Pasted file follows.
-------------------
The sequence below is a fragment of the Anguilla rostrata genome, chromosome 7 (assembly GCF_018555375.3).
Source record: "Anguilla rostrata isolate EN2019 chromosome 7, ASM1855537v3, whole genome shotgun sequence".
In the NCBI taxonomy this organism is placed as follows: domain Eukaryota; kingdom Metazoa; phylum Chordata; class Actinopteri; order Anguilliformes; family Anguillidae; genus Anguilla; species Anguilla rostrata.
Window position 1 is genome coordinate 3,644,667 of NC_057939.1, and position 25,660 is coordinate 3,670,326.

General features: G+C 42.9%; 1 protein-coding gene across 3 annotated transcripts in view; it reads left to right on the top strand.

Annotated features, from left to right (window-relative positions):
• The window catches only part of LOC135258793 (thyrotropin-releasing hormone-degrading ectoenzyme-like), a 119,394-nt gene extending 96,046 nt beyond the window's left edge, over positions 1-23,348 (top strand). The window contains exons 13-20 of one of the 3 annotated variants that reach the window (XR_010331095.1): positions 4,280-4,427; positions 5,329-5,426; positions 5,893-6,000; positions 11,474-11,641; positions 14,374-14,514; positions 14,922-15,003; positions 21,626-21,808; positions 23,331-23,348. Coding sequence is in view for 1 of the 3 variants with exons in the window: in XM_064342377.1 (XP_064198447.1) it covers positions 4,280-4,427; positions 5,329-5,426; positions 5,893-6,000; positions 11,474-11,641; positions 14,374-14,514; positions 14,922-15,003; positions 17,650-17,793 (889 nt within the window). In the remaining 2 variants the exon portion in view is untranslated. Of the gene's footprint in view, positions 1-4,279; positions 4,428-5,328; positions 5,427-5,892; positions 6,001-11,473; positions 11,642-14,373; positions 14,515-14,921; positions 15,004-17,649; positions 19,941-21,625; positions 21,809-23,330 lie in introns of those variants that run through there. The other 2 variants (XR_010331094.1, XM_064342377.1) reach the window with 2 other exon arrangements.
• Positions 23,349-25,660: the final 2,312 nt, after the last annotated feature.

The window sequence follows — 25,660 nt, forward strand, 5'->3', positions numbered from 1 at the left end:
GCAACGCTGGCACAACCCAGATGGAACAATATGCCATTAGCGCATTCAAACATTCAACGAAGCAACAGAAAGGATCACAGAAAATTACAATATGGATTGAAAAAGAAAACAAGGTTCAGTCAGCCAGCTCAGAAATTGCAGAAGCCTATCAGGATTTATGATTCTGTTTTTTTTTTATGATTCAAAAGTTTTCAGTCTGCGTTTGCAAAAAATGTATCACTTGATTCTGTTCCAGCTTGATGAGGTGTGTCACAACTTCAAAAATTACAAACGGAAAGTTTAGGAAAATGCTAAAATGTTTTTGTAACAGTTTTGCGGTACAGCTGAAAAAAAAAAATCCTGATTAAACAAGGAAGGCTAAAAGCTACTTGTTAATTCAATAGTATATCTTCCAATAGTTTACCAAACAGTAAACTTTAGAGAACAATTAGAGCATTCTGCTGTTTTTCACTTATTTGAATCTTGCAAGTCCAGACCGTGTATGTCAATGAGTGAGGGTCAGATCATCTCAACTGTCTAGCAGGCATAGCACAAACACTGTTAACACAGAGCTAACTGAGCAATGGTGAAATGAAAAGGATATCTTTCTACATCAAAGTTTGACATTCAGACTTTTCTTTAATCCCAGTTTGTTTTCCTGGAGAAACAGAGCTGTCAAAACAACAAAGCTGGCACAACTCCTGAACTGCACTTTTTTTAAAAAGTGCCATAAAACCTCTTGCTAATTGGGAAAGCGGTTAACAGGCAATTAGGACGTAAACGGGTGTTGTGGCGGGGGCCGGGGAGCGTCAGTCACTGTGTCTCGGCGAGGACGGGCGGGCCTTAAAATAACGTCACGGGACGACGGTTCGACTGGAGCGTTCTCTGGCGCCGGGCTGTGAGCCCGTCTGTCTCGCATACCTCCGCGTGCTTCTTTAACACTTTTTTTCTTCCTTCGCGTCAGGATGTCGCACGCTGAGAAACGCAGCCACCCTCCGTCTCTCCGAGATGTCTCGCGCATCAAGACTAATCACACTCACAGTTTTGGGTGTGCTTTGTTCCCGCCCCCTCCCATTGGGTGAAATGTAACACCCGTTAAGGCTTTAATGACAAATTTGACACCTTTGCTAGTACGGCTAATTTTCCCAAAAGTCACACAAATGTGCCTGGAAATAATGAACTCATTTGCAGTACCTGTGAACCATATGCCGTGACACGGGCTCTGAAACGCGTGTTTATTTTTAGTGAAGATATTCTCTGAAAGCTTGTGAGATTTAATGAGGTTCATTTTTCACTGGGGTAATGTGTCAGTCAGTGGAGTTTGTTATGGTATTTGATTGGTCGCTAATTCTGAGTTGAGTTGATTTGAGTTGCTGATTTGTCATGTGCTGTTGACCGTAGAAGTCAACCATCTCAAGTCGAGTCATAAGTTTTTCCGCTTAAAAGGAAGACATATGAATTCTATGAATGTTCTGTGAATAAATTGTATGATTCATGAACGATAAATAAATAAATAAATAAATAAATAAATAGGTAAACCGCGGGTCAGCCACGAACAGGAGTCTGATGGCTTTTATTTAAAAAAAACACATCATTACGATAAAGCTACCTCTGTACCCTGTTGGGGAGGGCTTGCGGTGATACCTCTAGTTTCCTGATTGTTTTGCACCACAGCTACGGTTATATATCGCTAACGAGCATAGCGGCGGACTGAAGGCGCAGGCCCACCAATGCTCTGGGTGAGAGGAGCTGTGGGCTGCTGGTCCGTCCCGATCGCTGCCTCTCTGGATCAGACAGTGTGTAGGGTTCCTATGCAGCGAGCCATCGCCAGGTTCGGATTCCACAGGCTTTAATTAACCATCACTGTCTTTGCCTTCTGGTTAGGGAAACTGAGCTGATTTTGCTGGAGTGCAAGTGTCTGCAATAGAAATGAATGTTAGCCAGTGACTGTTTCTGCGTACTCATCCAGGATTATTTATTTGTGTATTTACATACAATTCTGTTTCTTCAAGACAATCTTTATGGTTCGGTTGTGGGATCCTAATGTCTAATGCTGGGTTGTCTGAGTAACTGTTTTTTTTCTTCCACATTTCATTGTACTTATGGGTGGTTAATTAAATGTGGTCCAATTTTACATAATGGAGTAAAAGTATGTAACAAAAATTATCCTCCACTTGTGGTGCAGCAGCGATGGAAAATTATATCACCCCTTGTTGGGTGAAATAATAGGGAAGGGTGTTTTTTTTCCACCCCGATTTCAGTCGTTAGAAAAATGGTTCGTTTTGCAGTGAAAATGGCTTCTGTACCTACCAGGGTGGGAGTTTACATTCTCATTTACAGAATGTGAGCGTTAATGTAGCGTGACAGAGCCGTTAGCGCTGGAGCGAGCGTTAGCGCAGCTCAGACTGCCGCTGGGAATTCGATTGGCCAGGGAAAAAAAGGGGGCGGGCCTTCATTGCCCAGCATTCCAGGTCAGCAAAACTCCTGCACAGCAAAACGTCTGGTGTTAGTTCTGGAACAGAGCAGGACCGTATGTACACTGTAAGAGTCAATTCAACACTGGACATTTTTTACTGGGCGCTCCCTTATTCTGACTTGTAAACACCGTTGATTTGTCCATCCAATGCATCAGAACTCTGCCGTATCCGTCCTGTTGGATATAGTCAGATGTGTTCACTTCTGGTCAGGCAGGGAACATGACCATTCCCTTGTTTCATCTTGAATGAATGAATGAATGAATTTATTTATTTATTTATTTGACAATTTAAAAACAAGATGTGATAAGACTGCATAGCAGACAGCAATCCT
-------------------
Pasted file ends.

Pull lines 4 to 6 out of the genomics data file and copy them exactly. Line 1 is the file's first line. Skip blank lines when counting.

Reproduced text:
Window position 1 is genome coordinate 3,644,667 of NC_057939.1, and position 25,660 is coordinate 3,670,326.

General features: G+C 42.9%; 1 protein-coding gene across 3 annotated transcripts in view; it reads left to right on the top strand.

Annotated features, from left to right (window-relative positions):